You know what I'm talking about, those over-sized plastic red carts. According to wikipedia (see, I did some research), "Target's new cart, made of recycled plastic, is an evolutionary step forward. The cart has won design awards for its improved casters, interchangeable plastic parts to simplify repairs and handles that allow a user to more easily maneuver it around the retail area." I appreciate the recycled part. As for ease of maneuvering, HA! They are so big and bulky, I tend to forgo the cart in lieu of the basket. Don't even try to get those things in the clothing department aisles. Without fail, you will knock several sweaters off the racks and/or become involved in a cart jam near the dressing rooms.

Quarter Cart
Stores: Aldi, some Costcos

These carts are a variation of the Classic Cart in that they are a Classic Cart, you just have to part with a quarter for the duration of your shopping trip to gain access to it. Some people don't like this system, but I think it's rather ingenious. First: it deters shopping cart theft. Not that a quarter will really stand in the way of someone who really wants to steal a cart, but there are less wandering carts and, therefore, opportune moments to grab one and go. Second: it saves on having to hire someone just to round up carts in the parking lot. Gotta appreciate a store putting the consumer to work, all for a quarter that was already theirs.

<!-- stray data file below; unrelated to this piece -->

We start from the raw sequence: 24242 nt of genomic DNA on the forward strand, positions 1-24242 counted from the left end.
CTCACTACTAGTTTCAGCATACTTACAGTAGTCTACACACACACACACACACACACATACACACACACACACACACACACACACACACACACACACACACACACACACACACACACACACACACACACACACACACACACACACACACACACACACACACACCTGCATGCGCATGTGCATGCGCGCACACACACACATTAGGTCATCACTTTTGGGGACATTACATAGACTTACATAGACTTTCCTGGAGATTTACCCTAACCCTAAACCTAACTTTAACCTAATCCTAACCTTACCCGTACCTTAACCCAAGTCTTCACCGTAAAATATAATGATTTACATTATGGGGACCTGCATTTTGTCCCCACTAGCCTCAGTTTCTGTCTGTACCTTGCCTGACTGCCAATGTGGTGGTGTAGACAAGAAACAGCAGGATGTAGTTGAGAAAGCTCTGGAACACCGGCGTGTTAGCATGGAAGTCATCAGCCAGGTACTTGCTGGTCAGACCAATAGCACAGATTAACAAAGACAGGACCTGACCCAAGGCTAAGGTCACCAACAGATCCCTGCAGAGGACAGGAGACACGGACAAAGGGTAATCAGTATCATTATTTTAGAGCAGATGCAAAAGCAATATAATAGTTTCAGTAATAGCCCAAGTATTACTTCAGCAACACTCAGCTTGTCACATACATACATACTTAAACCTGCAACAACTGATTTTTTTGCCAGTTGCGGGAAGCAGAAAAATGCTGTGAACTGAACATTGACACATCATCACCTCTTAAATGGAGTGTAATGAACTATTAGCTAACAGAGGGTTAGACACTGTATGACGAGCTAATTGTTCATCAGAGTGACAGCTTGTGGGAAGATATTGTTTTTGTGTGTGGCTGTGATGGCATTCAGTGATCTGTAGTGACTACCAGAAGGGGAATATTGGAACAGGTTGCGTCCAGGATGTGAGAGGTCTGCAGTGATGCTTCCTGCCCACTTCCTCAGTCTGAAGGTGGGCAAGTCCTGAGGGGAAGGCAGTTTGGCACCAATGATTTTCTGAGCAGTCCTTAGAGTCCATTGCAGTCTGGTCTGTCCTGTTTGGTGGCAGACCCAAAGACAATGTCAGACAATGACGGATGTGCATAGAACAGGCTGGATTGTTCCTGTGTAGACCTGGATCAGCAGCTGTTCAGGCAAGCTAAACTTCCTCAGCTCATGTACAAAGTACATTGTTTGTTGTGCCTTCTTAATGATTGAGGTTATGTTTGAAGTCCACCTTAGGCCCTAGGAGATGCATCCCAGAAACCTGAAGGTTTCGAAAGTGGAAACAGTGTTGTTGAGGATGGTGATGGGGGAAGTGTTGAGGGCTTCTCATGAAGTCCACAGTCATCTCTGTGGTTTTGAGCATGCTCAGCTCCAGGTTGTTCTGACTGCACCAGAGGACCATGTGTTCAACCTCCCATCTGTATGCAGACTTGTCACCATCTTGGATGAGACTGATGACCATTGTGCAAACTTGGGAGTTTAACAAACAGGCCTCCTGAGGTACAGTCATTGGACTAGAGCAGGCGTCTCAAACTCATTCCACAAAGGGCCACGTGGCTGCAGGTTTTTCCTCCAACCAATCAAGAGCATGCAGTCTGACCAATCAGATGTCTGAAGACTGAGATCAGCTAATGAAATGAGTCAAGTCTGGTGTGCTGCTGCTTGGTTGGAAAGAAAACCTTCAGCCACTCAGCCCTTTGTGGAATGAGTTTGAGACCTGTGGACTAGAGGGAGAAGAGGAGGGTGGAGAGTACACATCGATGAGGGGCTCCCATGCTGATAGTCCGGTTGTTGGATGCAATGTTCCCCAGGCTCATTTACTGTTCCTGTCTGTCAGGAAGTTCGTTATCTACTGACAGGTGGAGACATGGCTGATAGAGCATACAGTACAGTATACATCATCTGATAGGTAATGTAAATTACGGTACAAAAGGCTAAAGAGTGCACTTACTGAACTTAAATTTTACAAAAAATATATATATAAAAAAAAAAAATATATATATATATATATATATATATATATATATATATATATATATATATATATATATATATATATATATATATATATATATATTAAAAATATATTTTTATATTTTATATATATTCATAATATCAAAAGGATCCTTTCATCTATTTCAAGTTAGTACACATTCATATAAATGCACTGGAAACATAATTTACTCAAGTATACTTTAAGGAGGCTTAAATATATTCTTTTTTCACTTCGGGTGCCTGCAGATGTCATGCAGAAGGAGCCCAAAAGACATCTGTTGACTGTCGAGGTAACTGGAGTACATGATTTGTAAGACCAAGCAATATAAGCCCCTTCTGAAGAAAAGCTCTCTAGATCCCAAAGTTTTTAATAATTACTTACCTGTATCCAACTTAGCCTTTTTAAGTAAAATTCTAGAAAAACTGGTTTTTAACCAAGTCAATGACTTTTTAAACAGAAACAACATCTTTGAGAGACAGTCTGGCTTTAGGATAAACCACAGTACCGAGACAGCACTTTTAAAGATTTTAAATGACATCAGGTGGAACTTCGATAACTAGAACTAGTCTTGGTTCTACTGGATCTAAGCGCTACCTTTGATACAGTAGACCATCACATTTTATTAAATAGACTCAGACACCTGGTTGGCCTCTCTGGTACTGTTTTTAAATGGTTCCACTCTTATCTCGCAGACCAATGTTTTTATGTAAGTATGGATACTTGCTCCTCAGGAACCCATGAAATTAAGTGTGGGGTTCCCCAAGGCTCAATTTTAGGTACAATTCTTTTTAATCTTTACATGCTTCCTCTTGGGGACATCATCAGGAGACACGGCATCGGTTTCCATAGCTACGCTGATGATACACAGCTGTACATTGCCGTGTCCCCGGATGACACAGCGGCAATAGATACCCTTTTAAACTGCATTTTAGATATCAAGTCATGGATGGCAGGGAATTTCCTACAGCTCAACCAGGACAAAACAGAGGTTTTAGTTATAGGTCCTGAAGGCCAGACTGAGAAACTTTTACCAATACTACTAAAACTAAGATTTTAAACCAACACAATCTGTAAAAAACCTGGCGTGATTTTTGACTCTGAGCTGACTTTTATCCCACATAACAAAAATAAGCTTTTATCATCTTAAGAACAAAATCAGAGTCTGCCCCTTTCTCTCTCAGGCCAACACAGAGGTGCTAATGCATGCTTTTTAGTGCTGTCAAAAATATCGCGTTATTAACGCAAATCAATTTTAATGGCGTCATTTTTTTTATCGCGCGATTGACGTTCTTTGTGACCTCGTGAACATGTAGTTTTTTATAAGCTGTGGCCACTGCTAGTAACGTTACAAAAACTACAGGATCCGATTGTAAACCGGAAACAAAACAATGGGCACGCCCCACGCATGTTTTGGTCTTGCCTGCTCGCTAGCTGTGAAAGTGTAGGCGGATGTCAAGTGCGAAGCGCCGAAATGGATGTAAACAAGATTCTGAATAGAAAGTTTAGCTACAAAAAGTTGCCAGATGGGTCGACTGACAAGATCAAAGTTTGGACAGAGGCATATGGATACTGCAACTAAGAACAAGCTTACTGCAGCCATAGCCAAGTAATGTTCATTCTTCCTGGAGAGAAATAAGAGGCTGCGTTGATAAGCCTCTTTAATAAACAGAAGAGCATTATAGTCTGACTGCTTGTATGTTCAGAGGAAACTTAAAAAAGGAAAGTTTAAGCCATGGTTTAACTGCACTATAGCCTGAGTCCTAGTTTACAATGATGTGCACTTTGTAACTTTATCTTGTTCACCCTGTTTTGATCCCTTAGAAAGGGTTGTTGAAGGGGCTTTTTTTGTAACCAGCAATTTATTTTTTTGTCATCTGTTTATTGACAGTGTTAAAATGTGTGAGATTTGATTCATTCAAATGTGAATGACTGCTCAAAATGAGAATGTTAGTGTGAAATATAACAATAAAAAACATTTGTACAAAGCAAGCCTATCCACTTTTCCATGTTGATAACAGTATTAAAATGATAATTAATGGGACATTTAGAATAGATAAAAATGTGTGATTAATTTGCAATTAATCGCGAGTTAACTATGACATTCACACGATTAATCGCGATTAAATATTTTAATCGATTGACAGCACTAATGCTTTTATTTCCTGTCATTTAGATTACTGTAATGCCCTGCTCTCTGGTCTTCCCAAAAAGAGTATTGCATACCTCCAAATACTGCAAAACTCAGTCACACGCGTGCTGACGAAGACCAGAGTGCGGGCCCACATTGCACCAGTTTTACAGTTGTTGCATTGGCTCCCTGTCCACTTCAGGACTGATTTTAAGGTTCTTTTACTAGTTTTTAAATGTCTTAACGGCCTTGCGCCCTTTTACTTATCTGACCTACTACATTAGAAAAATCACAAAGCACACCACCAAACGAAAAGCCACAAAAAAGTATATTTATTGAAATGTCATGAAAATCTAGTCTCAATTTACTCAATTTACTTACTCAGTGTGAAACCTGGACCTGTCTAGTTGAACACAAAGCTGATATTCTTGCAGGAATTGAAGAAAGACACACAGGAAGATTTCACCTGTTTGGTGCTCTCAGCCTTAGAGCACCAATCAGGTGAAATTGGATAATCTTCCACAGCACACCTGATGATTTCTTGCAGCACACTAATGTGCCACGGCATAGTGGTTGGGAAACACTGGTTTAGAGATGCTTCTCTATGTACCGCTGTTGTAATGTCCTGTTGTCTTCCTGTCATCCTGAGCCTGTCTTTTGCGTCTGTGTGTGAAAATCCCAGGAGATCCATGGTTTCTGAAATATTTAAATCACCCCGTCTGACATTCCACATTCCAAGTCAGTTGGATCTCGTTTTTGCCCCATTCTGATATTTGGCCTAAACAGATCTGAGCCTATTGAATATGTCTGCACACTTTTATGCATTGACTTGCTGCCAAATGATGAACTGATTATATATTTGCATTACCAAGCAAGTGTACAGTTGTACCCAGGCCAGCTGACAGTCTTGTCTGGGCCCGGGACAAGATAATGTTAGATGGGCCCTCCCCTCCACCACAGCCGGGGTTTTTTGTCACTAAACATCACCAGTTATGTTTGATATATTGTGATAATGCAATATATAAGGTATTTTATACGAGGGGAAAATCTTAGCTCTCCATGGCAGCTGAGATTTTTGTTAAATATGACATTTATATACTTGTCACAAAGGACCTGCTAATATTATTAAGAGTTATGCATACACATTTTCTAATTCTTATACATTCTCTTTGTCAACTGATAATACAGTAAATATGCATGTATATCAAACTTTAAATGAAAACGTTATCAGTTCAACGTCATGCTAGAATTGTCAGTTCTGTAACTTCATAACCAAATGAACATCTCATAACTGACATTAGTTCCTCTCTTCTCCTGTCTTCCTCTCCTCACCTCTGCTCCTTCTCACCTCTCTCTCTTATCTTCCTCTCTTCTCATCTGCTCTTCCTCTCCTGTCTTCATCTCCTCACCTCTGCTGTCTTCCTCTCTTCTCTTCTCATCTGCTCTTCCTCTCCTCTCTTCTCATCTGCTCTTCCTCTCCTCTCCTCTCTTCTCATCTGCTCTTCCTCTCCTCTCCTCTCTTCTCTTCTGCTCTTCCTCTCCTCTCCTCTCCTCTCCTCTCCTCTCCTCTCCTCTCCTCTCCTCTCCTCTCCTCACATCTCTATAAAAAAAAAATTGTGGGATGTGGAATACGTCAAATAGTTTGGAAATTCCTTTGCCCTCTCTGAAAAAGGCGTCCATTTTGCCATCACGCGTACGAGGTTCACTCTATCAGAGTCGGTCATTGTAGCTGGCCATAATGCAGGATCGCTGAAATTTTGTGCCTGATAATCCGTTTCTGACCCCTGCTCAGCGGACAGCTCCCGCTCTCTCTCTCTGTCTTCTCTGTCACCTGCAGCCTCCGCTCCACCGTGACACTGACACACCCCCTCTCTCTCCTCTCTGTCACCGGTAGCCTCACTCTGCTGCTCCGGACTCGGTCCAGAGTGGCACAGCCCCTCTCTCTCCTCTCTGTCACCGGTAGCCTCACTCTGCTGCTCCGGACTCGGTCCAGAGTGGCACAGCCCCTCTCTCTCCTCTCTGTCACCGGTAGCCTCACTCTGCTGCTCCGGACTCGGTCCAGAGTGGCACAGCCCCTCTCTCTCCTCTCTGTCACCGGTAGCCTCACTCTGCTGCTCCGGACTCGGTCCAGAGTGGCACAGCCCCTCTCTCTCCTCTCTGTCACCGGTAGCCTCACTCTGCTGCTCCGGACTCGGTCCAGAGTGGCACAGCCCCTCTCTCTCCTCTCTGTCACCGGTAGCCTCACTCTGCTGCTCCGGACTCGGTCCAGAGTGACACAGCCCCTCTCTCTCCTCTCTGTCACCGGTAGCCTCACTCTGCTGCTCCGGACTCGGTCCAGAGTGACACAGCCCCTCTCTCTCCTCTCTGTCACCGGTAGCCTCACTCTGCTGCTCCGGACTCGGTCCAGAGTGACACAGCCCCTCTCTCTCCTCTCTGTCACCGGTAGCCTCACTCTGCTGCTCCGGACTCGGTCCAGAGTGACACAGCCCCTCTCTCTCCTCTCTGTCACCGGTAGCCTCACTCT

Baby Cart
Stores: Dominick's, Whole Foods

The mini-version of the Classic Cart, and perhaps my favorite of all carts, the Baby Cart features an upper and lower basket, so you really don't lose a lot of loading capacity. What you gain is increased maneuverability and the ability to fit into cramped or crowded aisles, at Whole Foods specifically. Whole Foods also offers the Classic Cart, but with the way the store is set up and the diminutive size of the aisles, you have got to be a special brand of jerk to use it. Even if every customer uses the Baby Cart, two people in one aisle is a bit much. I'm not a huge fan of Whole Foods specifically for their idiotic layout and cramped area, but I have to go there for work...and I do appreciate the free samples.

All I have to say in conclusion is I'm glad my blogs are so relevant and practical.

Tuesday, December 13, 2011

In the Kitchen with an Amateur Housewife